Louisiana leaders look at surplus
VIDALIA — Louisiana has a problem the state hasn’t had to deal with in quite a while — too much money.
At the end of the year, the state treasury has an estimated $300 million surplus, made up in part by $163 million surplus left over from the 2012-2013 fiscal year and greater-than-expected collections generated by the recent tax amnesty period.
How that money will ultimately be spent — suggestions have been floated for directing the funds toward finishing Interstate 49, replenishing the state’s rainy-day fund and just using the money toward the 2014-2015 budget — will be decided when the legislature meets again in March.
Gov. Bobby Jindal said he wants the excess cash steered to education and health care, without spelling out details. His recommendations should become clearer early in the new year when he unveils his budget proposal before the legislative session.
“We’ll obviously want to consult with legislative leaders and work with the Legislature,” the Republican governor said.
“I’d like to see those dollars ultimately invested in education and health care. I think those are two critical areas for the state.”
Rep. Andy Anders, D — Clayton, said he has not had time to fully analyze all possibilities, but “shooting from the hip” he, too, supported using the money for health care and education.
But Anders also said, if possible, his first priority would be to support directing some of the excess funds to the state agriculture department, which had to take mid-year cuts to funding.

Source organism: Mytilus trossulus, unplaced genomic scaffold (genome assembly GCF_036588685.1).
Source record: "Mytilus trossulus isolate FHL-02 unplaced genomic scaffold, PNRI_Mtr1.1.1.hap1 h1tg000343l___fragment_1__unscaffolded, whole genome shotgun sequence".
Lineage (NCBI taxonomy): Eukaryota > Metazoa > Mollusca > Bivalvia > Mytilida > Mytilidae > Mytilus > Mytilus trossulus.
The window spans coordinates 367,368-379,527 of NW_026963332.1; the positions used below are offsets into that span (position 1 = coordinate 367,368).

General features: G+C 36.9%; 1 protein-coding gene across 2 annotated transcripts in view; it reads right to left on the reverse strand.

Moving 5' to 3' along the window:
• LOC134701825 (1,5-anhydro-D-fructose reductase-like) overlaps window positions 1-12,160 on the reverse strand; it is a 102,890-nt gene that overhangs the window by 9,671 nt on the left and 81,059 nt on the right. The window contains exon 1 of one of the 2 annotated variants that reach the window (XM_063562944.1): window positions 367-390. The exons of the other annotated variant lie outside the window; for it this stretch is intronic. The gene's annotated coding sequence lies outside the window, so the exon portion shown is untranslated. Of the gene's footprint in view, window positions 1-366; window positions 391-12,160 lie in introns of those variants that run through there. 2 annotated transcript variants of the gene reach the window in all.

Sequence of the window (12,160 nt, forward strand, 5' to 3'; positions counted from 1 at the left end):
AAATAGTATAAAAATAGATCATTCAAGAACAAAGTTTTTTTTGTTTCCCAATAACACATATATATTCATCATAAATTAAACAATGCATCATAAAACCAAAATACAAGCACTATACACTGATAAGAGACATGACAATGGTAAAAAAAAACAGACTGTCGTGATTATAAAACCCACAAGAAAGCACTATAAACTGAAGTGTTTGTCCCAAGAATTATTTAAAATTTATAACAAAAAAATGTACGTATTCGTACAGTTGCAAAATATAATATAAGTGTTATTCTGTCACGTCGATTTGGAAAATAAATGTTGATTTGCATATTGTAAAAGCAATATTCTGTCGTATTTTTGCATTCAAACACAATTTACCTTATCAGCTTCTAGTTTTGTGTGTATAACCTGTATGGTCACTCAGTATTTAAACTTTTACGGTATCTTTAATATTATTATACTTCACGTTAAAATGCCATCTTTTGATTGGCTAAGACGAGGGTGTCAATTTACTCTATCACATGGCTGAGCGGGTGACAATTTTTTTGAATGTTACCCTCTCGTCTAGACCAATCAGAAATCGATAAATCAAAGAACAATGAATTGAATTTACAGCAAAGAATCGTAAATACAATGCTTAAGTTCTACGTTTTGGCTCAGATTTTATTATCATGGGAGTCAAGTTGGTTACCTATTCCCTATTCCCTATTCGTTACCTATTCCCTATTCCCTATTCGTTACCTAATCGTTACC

The representative, who is the chairman of the House agriculture committee, said the department oversees such varied enterprises as field experiment stations and firefighting.
“I want to make sure Commissioner (Mike) Strain is able to run his office proficiently,” Anders said. “We have had to deal with the mid-year cuts, and he has worked his department to work around this, and I know we are still short in some areas in agriculture. As big an industry as agriculture is in the state of Louisiana — it’s the biggest industry — we need to invest in it for sure.”
Anders said he knows his input on how the money should be spent isn’t’ the only one, though.
“We are going to have 104 different ideas down there, and it is a matter of getting everybody’s heads together and making sure everybody is treated fairly,” he said. “If we have a surplus, I want to make sure everybody gets something instead of just one portion going to New Orleans or somebody else. I want to make sure the little guys get their share as do the big guys in the city.”
Sen. Neil Riser, R — Columbia, could not be reached for comment Friday.
The Associated Press contributed to this report.